Obama — widely favored in the polls as best qualified to cope with America's boiling economic crisis — planned the bold summing up after drawing huge crowds Sunday in Colorado, a state that voted twice for Bush but where most polls now show Obama with a lead. On Wednesday, he will air a 30-minute commercial on national broadcast networks in a bid to sway independent voters, an estimated 25 percent of the American electorate.

Discounting Obama as overly confident, McCain said in an NBC television interview Sunday, that his campaign had picked up strength last week and that "we'll continue to be very competitive in many of the battleground states."

The former Navy pilot and Vietnam prisoner of war dismissed troubling poll numbers, declaring he could "guarantee you that two weeks from now you will see this has been a very close race. And I believe that I'm going to win it."

Even so, Obama drew huge crowds the same day. More than 100,000 people turned out in Denver, the capital of Colorado, a traditionally Republican bastion, where Obama seized on McCain's statement that he and Bush — as fellow Republicans — shared some aspects of economic philosophy.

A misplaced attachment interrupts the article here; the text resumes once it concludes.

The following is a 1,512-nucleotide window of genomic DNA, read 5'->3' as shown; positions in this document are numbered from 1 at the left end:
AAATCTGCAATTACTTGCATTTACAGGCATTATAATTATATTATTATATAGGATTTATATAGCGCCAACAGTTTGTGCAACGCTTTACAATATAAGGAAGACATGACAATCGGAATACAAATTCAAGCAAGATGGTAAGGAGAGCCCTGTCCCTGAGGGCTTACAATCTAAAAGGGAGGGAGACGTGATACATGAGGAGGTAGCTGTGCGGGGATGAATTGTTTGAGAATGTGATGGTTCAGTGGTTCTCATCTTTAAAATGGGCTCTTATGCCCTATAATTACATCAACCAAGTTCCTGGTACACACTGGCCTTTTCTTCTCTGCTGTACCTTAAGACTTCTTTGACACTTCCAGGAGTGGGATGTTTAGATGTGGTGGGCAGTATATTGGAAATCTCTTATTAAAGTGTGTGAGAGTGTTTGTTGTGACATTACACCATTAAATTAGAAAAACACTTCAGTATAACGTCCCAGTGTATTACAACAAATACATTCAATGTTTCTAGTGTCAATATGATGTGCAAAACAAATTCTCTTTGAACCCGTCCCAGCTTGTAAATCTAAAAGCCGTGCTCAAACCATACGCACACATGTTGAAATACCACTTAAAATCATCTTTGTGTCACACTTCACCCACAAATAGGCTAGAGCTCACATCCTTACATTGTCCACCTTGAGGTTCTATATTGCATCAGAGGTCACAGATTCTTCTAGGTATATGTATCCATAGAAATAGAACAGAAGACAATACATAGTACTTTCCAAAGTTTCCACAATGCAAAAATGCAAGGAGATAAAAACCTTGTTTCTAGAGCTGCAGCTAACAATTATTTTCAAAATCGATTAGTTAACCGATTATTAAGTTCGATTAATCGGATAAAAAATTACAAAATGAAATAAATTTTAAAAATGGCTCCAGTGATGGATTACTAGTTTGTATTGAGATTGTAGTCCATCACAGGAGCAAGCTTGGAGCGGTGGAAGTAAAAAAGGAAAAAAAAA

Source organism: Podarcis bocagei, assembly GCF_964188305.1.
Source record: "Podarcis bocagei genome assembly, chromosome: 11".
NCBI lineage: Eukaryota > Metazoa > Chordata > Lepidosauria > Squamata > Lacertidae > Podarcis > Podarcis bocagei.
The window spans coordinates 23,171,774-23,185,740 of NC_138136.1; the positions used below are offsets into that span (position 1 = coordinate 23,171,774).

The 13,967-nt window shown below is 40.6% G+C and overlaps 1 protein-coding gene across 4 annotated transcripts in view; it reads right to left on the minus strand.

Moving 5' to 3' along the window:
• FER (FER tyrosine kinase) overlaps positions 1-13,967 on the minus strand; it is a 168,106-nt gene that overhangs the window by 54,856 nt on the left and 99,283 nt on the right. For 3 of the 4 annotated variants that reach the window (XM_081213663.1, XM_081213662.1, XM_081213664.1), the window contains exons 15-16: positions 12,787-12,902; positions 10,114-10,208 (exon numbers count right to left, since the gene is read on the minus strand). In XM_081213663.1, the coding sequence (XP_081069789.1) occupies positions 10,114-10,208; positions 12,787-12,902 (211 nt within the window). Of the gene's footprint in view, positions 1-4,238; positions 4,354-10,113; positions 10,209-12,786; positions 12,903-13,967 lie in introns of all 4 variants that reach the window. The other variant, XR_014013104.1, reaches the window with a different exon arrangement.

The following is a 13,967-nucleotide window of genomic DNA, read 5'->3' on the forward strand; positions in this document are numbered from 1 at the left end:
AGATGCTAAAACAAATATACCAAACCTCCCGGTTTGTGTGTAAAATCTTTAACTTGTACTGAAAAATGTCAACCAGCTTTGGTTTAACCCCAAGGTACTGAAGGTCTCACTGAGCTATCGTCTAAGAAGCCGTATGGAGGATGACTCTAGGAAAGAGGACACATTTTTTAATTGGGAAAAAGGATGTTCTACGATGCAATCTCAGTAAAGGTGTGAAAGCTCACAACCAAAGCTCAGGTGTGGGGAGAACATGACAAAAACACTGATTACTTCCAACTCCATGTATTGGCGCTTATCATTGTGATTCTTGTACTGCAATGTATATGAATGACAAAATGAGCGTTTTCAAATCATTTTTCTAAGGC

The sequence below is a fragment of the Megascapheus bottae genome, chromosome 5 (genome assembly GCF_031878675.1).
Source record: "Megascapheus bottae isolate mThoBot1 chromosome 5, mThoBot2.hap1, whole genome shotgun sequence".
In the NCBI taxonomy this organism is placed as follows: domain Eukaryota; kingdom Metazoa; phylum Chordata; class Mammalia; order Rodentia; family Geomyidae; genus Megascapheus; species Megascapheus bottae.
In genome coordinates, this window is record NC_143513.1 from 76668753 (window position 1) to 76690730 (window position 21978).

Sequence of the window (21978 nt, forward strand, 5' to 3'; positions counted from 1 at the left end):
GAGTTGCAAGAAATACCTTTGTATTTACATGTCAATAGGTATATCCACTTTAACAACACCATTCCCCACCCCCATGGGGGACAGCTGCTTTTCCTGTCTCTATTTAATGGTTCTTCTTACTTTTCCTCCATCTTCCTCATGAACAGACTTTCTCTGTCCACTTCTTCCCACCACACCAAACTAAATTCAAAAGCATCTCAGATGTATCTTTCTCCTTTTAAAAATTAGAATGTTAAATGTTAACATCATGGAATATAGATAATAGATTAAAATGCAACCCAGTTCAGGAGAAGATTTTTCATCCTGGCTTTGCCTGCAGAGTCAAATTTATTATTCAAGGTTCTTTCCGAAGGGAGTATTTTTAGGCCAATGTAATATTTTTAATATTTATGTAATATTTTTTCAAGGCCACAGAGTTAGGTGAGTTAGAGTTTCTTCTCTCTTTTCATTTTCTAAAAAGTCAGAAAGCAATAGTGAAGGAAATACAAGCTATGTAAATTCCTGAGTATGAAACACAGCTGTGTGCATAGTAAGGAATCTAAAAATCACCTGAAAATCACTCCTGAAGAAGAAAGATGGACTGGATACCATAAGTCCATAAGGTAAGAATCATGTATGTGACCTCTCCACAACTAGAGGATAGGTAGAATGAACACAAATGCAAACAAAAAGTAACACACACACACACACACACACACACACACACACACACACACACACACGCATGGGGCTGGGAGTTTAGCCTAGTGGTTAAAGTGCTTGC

"We know what the Bush-McCain philosophy looks like," Obama said. "It's a philosophy that says we should give more and more to millionaires and billionaires and hope that it trickles down."

McCain began Sunday in Iowa, a Midwestern state where he is looking to make up lost ground. His aides argue the state is closer than the public polling shows. At a noisy rally before 2,000 people in Cedar Falls, McCain argued that voters should elect him president to create a check on a Democratic Congress that he says is determined to increase taxes and the size of government.

"That's what's going to happen if the Democrats have total control of Washington," McCain said, speaking of higher taxes and a bloated federal bureaucracy. "We can't let that happen."

Monday's focus on Ohio, where a poll by Ohio's eight largest newspapers now shows Obama leading McCain there by 3 percentage points, 49-46, shone a bright light on McCain's troubles. Last month, McCain held a 6-point lead in the state that voted for Bush in 2000 and 2004, according to the same poll.

Since Abraham Lincoln was elected in 1860, no Republican has ever won the presidency without carrying Ohio, where voters have selected the eventual winner in the past 11 presidential elections.